Mon, Jun 04, 2018 - Page 1 News List

Trade deals off if US moves ahead with tariffs: China

AP, BEIJING

US Secretary of Commerce Wilbur Ross, left, shakes hands with Chinese Vice Premier Liu He at the Diaoyutai State Guesthouse in Beijing yesterday.

Photo: AP

China yesterday warned after another round of talks on a sprawling trade dispute with Washington that any deals they produce “will not take effect” if US President Donald Trump’s threatened tariff hike on Chinese goods goes ahead.

The warning came after delegations led by US Secretary of Commerce Wilbur Ross and China’s top economic official, Vice Premier Liu He (劉鶴), wrapped up a meeting on Beijing’s pledge to narrow its trade surplus.

Ross said at the start of the event that they had discussed specific US exports China might purchase, but the talks ended with no joint statement and neither side released details.

The White House threw the meeting’s status into doubt on Tuesday by renewing a threat to impose 25 percent tariffs on US$50 billion of Chinese high-tech goods in response to complaints Beijing steals or pressures foreign companies to hand over technology.

The event went ahead despite that, but Beijing said it reserved the right to retaliate.

“If the United States introduces trade sanctions, including a tariff increase, all the economic and trade achievements negotiated by the two parties will not take effect,” said the Chinese statement, carried by Xinhua news agency.

The negotiating process should be “based on the premise” of not fighting a “trade war,” the statement said.

The US embassy in Beijing did not immediately respond to a request for comment.

Trump is pressing Beijing to narrow its politically volatile trade surplus with the US, which reached a record US$375.2 billion last year.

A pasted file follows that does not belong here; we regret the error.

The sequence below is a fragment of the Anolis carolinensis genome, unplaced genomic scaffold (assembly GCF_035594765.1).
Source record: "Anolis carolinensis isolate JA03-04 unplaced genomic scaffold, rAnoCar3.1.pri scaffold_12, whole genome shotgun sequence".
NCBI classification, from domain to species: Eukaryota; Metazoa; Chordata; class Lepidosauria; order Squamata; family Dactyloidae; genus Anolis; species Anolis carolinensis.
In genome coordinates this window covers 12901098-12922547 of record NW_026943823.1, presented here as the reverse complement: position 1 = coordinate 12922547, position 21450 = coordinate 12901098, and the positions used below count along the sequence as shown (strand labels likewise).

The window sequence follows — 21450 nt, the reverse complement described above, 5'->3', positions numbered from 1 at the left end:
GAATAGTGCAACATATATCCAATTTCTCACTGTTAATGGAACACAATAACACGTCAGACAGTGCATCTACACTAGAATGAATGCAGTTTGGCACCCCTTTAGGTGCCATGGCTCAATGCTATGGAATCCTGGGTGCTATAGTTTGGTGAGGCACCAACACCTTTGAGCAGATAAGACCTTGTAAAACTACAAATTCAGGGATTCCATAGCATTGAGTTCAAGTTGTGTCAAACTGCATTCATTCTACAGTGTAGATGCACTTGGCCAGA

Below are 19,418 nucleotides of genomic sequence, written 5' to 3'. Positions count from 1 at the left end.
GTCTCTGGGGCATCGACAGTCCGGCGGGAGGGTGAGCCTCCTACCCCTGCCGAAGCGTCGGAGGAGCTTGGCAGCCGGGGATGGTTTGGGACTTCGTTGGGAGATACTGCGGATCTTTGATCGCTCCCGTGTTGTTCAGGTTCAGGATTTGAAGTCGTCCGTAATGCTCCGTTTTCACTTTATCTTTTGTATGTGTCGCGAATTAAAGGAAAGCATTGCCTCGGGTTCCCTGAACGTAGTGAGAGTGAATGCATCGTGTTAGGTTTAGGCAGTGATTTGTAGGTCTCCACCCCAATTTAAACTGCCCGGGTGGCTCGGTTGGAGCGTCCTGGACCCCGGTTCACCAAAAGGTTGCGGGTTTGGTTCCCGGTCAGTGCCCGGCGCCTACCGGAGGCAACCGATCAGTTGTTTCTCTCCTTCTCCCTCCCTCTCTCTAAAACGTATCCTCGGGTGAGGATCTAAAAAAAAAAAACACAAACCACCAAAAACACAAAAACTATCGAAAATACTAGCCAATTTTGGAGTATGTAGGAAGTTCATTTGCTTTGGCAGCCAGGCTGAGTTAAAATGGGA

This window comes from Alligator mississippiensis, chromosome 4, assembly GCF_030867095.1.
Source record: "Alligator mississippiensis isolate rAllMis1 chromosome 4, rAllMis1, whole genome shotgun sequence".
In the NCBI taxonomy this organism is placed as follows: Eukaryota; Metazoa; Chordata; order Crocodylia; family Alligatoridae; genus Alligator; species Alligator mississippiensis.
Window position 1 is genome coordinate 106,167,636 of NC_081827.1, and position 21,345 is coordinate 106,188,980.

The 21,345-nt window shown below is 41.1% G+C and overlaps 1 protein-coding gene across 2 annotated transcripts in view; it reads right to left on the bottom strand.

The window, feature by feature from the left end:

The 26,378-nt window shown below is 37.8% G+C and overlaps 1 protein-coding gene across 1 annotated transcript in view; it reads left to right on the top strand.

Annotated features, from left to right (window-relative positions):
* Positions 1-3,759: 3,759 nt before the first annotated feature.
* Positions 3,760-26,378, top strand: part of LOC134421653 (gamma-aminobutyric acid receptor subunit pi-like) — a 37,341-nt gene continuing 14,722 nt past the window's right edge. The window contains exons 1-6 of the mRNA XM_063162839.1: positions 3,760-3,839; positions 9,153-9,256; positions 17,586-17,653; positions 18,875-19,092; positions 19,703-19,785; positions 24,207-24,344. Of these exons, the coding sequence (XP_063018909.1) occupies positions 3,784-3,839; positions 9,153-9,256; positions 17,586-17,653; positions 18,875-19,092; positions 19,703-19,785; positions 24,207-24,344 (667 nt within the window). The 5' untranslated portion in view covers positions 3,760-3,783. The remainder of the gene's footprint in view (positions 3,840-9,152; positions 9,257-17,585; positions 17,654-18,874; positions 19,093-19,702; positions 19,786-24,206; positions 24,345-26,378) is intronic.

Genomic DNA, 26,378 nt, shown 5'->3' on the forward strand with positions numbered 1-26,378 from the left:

Tensions eased after China promised on May 19 to “significantly increase” purchases of farm goods, energy and other products and services following the last round of talks in Washington.

US Secretary of the Treasury Steven Mnuchin said the dispute was “on hold” and the tariff hike would be postponed.

That truce appeared to end with Tuesday’s surprise announcement.

Private sector analysts say that while Beijing is willing to compromise on its trade surplus, it will resist changes that might threaten plans to transform China into a global technology competitor.

Ross was accompanied by agriculture, Treasury and trade officials for the meeting at the Diaoyutai State Guesthouse. Liu’s delegation included People’s Bank of China Governor Yi Gang (易綱) and the minister of commerce.

Ross and Liu held a working dinner on Saturday.

“Our meetings so far have been friendly and frank, and covered some useful topics about specific export items,” said Ross at the opening of yesterday’s meeting.

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